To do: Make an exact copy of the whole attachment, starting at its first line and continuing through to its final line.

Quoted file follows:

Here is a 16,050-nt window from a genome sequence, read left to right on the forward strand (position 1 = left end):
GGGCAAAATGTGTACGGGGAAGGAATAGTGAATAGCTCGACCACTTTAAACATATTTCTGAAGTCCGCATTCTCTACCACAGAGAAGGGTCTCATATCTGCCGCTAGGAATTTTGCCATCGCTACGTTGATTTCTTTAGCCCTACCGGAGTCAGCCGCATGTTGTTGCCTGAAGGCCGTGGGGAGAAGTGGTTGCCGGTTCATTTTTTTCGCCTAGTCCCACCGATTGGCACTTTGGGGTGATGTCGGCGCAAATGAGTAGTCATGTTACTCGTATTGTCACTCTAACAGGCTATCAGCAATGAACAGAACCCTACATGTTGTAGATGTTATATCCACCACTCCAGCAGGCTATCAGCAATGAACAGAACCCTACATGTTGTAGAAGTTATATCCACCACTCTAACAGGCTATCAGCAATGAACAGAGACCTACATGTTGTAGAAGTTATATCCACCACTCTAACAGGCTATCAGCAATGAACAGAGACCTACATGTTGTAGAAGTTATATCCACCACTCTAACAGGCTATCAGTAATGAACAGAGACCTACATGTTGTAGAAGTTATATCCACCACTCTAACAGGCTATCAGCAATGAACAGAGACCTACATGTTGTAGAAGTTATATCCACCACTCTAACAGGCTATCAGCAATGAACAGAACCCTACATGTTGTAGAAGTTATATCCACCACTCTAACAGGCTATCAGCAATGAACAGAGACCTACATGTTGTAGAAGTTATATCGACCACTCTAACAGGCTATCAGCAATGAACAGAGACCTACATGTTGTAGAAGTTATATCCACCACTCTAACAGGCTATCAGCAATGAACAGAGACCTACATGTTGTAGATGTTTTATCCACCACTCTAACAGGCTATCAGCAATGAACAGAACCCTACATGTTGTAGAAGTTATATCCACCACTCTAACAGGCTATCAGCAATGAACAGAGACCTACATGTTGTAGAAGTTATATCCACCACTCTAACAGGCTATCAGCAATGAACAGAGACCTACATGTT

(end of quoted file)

Here is a 16,050-nt window from a genome sequence, read left to right on the forward strand (position 1 = left end):
GGGCAAAATGTGTACGGGGAAGGAATAGTGAATAGCTCGACCACTTTAAACATATTTCTGAAGTCCGCATTCTCTACCACAGAGAAGGGTCTCATATCTGCCGCTAGGAATTTTGCCATCGCTACGTTGATTTCTTTAGCCCTACCGGAGTCAGCCGCATGTTGTTGCCTGAAGGCCGTGGGGAGAAGTGGTTGCCGGTTCATTTTTTTCGCCTAGTCCCACCGATTGGCACTTTGGGGTGATGTCGGCGCAAATGAGTAGTCATGTTACTCGTATTGTCACTCTAACAGGCTATCAGCAATGAACAGAACCCTACATGTTGTAGATGTTATATCCACCACTCCAGCAGGCTATCAGCAATGAACAGAACCCTACATGTTGTAGAAGTTATATCCACCACTCTAACAGGCTATCAGCAATGAACAGAGACCTACATGTTGTAGAAGTTATATCCACCACTCTAACAGGCTATCAGCAATGAACAGAGACCTACATGTTGTAGAAGTTATATCCACCACTCTAACAGGCTATCAGTAATGAACAGAGACCTACATGTTGTAGAAGTTATATCCACCACTCTAACAGGCTATCAGCAATGAACAGAGACCTACATGTTGTAGAAGTTATATCCACCACTCTAACAGGCTATCAGCAATGAACAGAACCCTACATGTTGTAGAAGTTATATCCACCACTCTAACAGGCTATCAGCAATGAACAGAGACCTACATGTTGTAGAAGTTATATCGACCACTCTAACAGGCTATCAGCAATGAACAGAGACCTACATGTTGTAGAAGTTATATCCACCACTCTAACAGGCTATCAGCAATGAACAGAGACCTACATGTTGTAGATGTTTTATCCACCACTCTAACAGGCTATCAGCAATGAACAGAACCCTACATGTTGTAGAAGTTATATCCACCACTCTAACAGGCTATCAGCAATGAACAGAGACCTACATGTTGTAGAAGTTATATCCACCACTCTAACAGGCTATCAGCAATGAACAGAGACCTACATGTT